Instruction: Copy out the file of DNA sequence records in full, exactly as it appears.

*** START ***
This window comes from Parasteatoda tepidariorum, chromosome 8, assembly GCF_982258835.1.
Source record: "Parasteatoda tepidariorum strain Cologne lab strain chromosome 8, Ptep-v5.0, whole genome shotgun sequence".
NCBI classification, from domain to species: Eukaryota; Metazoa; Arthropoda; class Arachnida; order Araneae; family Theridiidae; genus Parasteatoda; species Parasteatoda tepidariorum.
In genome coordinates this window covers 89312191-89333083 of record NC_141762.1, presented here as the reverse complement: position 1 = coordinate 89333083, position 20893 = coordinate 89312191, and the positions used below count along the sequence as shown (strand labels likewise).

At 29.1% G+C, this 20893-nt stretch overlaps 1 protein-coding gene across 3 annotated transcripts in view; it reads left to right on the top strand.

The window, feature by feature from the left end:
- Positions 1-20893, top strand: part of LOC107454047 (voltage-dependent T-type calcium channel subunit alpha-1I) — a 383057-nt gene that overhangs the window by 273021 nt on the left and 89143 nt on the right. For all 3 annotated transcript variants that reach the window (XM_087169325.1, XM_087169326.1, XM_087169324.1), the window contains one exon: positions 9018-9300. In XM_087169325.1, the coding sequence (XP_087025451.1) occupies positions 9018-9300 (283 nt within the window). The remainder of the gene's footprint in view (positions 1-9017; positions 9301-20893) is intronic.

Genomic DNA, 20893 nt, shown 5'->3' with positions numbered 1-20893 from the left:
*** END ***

This window comes from Parasteatoda tepidariorum, chromosome 8, assembly GCF_982258835.1.
Source record: "Parasteatoda tepidariorum strain Cologne lab strain chromosome 8, Ptep-v5.0, whole genome shotgun sequence".
NCBI classification, from domain to species: Eukaryota; Metazoa; Arthropoda; class Arachnida; order Araneae; family Theridiidae; genus Parasteatoda; species Parasteatoda tepidariorum.
In genome coordinates this window covers 89312191-89333083 of record NC_141762.1, presented here as the reverse complement: position 1 = coordinate 89333083, position 20893 = coordinate 89312191, and the positions used below count along the sequence as shown (strand labels likewise).

At 29.1% G+C, this 20893-nt stretch overlaps 1 protein-coding gene across 3 annotated transcripts in view; it reads left to right on the top strand.

The window, feature by feature from the left end:
- Positions 1-20893, top strand: part of LOC107454047 (voltage-dependent T-type calcium channel subunit alpha-1I) — a 383057-nt gene that overhangs the window by 273021 nt on the left and 89143 nt on the right. For all 3 annotated transcript variants that reach the window (XM_087169325.1, XM_087169326.1, XM_087169324.1), the window contains one exon: positions 9018-9300. In XM_087169325.1, the coding sequence (XP_087025451.1) occupies positions 9018-9300 (283 nt within the window). The remainder of the gene's footprint in view (positions 1-9017; positions 9301-20893) is intronic.

Genomic DNA, 20893 nt, shown 5'->3' with positions numbered 1-20893 from the left: